Software development success is organization dependent. Which organizations are successful in developing and delivering software? Which projects will be successful? That is a crucial question in an industry with an annual turnover of over 400 billion USD and only a 50% success rate. Is it enough to be agile or is there something else needed?
I was thrilled to read “Agile Principles and Achievement of Success in Software Development: A Quantitative Study in Brazilian Organizations” by Paulo Henrique de Souza Bermejo et al. Why is it so exciting? Because the authors use a novel approach to quantitatively and statistically evaluate what software development organizations do and how that is linked to success.
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In Agile projects, when a set of requirements are received from Clients, it may consist of (a mix of) A few needs, objectives, goals and some partial stories (even though it would have come in a structured document). Re-organizing (re-arranging) those into a requirements breakdown structure (RBS) helps ask right questions to client to come out with what they expect to achieve from a Project.
Image above depicts the Fibonacci series, which is used as one of the sizing techniques for User stories.
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How much change can a project withstand before it is too much? A requirements change rate of above 20% is probably too much . Typical rules of thumb figures for software development requirements change rate is cited as 1-3% . But the rate of change is accelerating. In 2002, 10% was not uncommon . How high is it now?
Continue reading Change is the only constant in agile
Software effort estimation is an important part of the daily lives of many software professionals. I have joined the #noestimates debate on Twitter because there is a lot to learn from a discussion on estimates. I’m not ready to fully abandon estimates but I am interested in discussing where, when and how to apply them — or not… Continue reading Software Effort Estimation Problems
I’m a strong believer in learning by doing. I also believe that learning will be better when supported by an agile community of practice (CoP). Communities of practice allow self-selected members to develop their “capabilities, build and exchange knowledge”. In my professional life, I am involved in several communities including larger associations such as IEEE and ACM but also more focused communities at work including on Enterprise Architecture, E-health and Agile.
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Is it possible to do controlled process experiments in software? That was the question asked in the Kanbandev group over at Yahoo groups. We need evidence to support the practices we use in software development. After all we are talking about a serious business with an annual value of about 500 TUSD.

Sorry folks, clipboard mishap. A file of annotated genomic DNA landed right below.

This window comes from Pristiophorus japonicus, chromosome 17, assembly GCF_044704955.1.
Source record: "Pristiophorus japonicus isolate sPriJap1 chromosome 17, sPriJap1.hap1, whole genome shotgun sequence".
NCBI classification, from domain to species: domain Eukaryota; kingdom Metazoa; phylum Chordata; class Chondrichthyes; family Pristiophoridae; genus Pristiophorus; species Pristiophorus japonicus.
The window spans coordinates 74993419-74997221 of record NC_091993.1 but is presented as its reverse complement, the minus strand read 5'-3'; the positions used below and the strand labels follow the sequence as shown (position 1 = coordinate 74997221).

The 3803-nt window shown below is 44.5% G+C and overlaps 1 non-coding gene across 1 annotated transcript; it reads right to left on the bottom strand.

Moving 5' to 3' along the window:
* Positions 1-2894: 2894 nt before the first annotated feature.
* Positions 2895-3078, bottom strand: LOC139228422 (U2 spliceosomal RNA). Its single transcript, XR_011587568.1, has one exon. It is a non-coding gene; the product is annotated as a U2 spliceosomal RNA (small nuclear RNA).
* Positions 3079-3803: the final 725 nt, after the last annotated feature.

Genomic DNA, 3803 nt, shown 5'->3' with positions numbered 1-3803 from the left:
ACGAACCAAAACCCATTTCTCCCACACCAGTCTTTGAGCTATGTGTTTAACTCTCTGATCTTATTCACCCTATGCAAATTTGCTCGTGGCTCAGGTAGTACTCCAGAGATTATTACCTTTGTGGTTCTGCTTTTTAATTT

I sort of remembered a very interesting article about one-liner test cases at testzonen.se. I have blogged about it before, but perhaps it is worth repeating myself? The idea is that detailled (manual, scripted) test cases are uninteresting, limit creativity and are expensive to maintain. The solution is to create “one liner” test cases instead. What about test documentation? If testing actions are recorded during execution then the documentation can be created afterwards.
I guess this goes to show that there is no one size fits all in testing. The right tool should be used at the right time to reach the right goal – which of course is to find bugs early rather than late.
TDD improves quality! That might sound obvious, but evidently it isn’t. Test driven development (TDD) is often cited as a key agile practice (1,2). But still, the evidence has been equivocal until now. Continue reading TDD Improves Quality
Last year Regression Test Selection celebrated its twentieth year as a field of research. It was in 1993 that G Rothermel and MJ Harrold published their seminal paper on regression test selection. With Continuous Integration being the top agile practice, RTS remains important. How did scholars celebrate “regression test selection twenty years”? Continue reading Regression Test Selection Twenty Years
Do you need improved agile estimates? If your agile process is heavily reliant on effort estimates, then chances are that you need to have the best possible estimates. Are your estimates already as good as they can be or do you need improved agile estimates?
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